The value to counsel of one or more pre-mediation conference calls with the mediator cannot be overstated. While Judge Lynn Duryee’s recent JAMS blog on the value of the pre-mediation brief is required reading, the ability to engage the mediator in a discussion of issues in the brief as well as to answer the mediator’s questions is invaluable. Many mediators will hold a joint pre-mediation conference call, and some will make the content quite mechanical (names of attending parties, time constraints, etc.). This is no reason to miss emphasizing points made in the brief. Of particular value is the opportunity provided by some mediators for a follow-up private conference call. The mediator will usually have a specific question or two based on the brief or on the joint conference call, but again, counsel can use this opportunity to stress particular points.

Counsel is wise to keep up with the fact patterns of new appellate decisions because in Massachusetts, and generally, the basic principles of contract law apply to the enforcement of mediated agreements. Recent decisions, just in June 2014, enforcing or remanding mediation agreements include CEATS, Inc. v. Continental Airlines, Inc. (mediated agreement enforced despite mediator’s failure of disclosure), and Patel v. Patel (mediated agreement remanded on issues of authority to sign and ambiguity). Additional ways to keep current include the ADR Cases section of Dispute Resolution Magazine published quarterly by the American Bar Association and the Dispute Resolution Alert published quarterly by JAMS.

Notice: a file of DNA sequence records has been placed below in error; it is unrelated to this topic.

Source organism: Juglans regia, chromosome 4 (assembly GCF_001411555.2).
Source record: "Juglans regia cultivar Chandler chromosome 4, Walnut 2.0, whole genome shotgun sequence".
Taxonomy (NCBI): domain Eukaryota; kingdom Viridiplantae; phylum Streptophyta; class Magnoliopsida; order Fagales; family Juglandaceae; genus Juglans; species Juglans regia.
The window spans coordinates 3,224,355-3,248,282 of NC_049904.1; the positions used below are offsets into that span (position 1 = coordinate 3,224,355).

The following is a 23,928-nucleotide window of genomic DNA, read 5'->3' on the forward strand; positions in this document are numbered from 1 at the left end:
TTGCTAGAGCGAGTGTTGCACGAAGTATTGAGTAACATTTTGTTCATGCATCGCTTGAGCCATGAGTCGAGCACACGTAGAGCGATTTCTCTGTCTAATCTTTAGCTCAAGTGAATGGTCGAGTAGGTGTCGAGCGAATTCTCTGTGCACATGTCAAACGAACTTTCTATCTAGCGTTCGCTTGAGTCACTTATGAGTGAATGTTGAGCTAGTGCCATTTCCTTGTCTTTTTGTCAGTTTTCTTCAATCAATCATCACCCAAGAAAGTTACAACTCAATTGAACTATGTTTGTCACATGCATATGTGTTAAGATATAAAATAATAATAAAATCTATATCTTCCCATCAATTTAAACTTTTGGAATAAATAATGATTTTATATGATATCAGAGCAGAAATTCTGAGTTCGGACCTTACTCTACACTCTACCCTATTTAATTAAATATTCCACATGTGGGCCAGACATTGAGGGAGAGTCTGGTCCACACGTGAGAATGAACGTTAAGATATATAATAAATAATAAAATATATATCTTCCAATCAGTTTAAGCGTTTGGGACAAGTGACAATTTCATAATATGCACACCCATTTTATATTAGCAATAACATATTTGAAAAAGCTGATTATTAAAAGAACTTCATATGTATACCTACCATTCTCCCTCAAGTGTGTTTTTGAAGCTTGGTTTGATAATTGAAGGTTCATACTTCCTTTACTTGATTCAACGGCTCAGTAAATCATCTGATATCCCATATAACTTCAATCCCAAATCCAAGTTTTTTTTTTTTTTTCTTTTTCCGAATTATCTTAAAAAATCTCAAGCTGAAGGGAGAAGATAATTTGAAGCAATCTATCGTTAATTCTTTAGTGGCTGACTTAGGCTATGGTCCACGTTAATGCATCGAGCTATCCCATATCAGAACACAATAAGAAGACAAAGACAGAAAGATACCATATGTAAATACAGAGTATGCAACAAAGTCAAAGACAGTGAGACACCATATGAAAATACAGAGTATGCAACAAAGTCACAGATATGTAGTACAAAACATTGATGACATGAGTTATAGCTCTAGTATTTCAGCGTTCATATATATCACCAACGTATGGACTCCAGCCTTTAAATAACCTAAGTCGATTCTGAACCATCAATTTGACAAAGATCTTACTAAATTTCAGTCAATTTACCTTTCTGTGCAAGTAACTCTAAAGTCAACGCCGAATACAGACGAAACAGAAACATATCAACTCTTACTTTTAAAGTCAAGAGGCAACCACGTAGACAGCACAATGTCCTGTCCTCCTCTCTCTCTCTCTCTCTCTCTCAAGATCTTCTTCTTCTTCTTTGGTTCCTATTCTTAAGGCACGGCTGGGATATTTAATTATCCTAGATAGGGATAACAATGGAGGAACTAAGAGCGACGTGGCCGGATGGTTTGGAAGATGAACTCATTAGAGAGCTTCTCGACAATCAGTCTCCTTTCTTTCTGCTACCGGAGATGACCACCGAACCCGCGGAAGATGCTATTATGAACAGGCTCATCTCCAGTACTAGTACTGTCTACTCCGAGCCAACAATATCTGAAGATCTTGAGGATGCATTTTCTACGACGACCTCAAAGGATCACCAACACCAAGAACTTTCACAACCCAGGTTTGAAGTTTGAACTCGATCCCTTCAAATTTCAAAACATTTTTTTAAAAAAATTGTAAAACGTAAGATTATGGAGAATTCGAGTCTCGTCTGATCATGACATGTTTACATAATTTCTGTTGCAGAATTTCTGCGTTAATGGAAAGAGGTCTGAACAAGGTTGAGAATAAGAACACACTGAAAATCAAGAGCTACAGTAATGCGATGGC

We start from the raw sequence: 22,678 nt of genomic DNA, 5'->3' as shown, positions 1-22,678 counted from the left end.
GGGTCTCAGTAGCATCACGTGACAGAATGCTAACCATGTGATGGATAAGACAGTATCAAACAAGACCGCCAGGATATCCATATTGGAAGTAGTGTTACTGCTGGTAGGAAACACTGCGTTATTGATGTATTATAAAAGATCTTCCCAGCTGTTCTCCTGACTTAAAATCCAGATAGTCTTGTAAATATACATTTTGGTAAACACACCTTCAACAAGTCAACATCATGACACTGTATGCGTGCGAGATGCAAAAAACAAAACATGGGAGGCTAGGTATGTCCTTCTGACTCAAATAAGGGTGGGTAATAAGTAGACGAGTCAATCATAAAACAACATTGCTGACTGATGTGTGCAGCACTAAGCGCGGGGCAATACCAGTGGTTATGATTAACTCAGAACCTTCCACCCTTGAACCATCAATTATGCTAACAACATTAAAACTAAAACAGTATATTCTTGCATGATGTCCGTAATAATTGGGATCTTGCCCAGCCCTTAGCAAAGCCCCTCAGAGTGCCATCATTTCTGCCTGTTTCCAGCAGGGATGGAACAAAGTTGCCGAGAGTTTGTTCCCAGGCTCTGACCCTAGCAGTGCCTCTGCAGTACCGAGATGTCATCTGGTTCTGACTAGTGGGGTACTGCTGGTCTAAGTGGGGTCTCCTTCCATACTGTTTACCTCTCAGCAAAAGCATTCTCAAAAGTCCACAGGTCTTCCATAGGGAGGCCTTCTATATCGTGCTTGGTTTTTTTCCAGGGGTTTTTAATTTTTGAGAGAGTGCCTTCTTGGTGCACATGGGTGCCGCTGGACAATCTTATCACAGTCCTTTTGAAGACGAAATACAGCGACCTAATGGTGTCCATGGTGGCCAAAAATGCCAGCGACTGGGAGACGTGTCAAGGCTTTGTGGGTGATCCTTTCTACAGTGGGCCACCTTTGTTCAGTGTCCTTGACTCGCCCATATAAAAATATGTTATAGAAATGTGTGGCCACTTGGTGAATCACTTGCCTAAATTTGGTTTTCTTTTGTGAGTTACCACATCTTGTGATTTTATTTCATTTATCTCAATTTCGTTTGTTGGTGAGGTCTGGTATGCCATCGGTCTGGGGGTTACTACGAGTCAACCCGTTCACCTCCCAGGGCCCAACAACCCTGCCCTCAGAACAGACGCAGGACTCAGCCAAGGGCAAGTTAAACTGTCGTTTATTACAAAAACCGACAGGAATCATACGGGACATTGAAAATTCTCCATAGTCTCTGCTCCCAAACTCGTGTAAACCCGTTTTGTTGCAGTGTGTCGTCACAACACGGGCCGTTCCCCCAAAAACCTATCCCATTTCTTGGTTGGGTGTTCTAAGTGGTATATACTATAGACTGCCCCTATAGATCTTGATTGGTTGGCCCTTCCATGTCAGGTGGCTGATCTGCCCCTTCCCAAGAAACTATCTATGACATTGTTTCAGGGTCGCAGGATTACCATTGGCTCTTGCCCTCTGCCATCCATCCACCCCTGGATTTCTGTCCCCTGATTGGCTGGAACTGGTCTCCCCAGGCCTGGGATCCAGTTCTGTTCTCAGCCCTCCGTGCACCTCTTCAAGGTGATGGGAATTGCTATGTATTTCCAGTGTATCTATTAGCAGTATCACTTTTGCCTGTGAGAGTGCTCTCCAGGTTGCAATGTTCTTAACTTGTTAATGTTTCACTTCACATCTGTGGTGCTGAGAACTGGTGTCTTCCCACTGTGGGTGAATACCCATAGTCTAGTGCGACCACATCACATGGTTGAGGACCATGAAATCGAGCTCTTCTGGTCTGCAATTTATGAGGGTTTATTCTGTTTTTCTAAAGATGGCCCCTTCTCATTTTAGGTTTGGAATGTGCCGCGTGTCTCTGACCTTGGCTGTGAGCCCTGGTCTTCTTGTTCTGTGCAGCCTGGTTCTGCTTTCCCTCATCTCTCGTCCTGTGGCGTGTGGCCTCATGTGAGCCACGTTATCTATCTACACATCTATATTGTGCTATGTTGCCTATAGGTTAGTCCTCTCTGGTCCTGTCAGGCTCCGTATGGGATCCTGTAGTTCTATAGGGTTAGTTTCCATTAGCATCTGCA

Hon. John C. Cratsley is a JAMS neutral based in Boston. He recently published an ADR Practice Guide for the state of Massachusetts, published by LexisNexis. He can be reached at

Mediation of Insurance Coverage Cases

Bruce A. Friedman, Esq.

Bruce A. Friedman, Esq.

by Bruce A. Friedman, Esq.

Resolving insurance coverage disputes through mediation requires careful assessment of three unique elements:  the insurance policy, the rules applicable to the application of the policy and the cases construing the policy.  Evaluative mediation provides the best approach for resolving these disputes.  It requires parties, counsel and the mediator to evaluate the strength and weaknesses of coverage issues, and it provides for input from the mediator as to possible outcomes of the case.  There are also other issues unique to insurance coverage cases that must be addressed in the mediation process.